THE MEMEIFICATION OF #SCHOOLSHOOTINGS IN THE U.S.: YOUTH, TIKTOK, AND PLAYFUL MEDIATED BODIES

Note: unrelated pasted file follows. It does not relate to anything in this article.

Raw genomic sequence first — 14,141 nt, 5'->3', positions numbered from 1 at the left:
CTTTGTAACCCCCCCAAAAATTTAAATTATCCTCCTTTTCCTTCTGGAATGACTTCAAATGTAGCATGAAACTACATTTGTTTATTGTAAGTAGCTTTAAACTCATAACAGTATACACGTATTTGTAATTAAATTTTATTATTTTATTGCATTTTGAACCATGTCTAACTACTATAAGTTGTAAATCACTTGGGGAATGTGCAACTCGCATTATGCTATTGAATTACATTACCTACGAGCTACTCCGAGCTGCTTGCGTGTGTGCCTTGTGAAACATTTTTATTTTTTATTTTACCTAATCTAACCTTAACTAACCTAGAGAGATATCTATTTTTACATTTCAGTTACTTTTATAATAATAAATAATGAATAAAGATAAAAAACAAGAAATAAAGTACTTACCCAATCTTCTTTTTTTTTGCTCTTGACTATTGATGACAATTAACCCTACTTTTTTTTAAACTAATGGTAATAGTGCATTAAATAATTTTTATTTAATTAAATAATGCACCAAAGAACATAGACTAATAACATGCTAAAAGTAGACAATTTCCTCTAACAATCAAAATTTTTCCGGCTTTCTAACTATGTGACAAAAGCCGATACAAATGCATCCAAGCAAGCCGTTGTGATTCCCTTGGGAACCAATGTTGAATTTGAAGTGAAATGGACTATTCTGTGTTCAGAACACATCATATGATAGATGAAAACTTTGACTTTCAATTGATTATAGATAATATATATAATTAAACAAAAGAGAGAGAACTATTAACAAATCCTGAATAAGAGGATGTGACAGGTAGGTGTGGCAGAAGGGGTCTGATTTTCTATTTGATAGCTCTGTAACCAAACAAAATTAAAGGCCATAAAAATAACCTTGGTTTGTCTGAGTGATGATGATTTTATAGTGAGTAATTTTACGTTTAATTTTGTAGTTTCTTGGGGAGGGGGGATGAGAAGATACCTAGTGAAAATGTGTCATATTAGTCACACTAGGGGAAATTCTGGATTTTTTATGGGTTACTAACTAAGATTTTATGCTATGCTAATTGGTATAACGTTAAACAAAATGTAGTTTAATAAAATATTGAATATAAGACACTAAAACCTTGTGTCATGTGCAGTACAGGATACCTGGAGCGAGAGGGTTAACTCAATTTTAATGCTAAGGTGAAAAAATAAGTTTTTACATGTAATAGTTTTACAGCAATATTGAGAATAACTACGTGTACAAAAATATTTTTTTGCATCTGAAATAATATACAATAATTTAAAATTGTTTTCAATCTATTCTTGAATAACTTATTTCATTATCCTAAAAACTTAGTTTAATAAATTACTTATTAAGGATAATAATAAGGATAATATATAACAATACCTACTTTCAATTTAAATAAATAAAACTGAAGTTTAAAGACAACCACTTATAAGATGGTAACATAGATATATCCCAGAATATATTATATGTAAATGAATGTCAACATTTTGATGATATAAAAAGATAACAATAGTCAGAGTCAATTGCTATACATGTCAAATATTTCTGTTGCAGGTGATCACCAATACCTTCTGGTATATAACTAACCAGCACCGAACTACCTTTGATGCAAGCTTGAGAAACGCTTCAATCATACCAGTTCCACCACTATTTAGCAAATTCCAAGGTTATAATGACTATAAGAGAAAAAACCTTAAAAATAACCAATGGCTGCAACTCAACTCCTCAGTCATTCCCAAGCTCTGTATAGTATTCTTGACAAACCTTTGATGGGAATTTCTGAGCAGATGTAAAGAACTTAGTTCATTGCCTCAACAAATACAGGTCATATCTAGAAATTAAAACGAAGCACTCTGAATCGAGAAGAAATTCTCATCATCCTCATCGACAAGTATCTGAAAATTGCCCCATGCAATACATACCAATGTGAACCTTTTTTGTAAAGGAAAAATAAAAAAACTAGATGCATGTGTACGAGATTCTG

With active shooter drills as a normal part of student experiences in the U.S., the threat of a school shooting has become commonplace and institutionalized. Within a context of cultural trauma, it is no surprise that teens are using digital media to create spaces for sense-making, placemaking, and as a way to respond to the constant threat of violence. Focusing on the mediated memeification of school shootings, there exists an entire genre of #darkhumor videos on TikTok in which young people create and circulate irreverent humorous media texts as a response to the constant threat of – and perceived political inaction to - school shootings in the U.S. Through a content and discursive analysis of 200 #darkhumor #schoolshooting videos on TikTok, this paper asks: what can we learn about how young people understand cultural trauma through an examination of their playful and memetic social media practices? Videos are categorized into three groups: playful parodies (which address media stereotypes, tropes, and transactional survival), playful critiques (which address the absurdity of school violence and the failure of neoliberal responses), and playful coping (which depict dance and movement as celebratory distractions). While the playful and irreverent videos can be read through a lens of critique, satire, or parody, the memetic, social, corporeal, and performative nature of TikTok affords related yet distinct practices and modes of playful social engagement that I refer to as the mediated playful body.